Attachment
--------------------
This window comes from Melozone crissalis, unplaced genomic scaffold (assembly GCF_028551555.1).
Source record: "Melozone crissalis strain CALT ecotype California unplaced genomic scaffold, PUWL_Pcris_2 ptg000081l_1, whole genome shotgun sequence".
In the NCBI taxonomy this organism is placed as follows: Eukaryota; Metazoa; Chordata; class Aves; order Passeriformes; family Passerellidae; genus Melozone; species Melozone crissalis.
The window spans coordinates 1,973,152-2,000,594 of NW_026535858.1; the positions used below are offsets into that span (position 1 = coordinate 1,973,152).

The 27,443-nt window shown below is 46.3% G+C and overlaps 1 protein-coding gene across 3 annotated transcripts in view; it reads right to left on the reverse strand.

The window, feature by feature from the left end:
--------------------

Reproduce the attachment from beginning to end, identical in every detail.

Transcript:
This window comes from Melozone crissalis, unplaced genomic scaffold (assembly GCF_028551555.1).
Source record: "Melozone crissalis strain CALT ecotype California unplaced genomic scaffold, PUWL_Pcris_2 ptg000081l_1, whole genome shotgun sequence".
In the NCBI taxonomy this organism is placed as follows: Eukaryota; Metazoa; Chordata; class Aves; order Passeriformes; family Passerellidae; genus Melozone; species Melozone crissalis.
The window spans coordinates 1,973,152-2,000,594 of NW_026535858.1; the positions used below are offsets into that span (position 1 = coordinate 1,973,152).

The 27,443-nt window shown below is 46.3% G+C and overlaps 1 protein-coding gene across 3 annotated transcripts in view; it reads right to left on the reverse strand.

The window, feature by feature from the left end: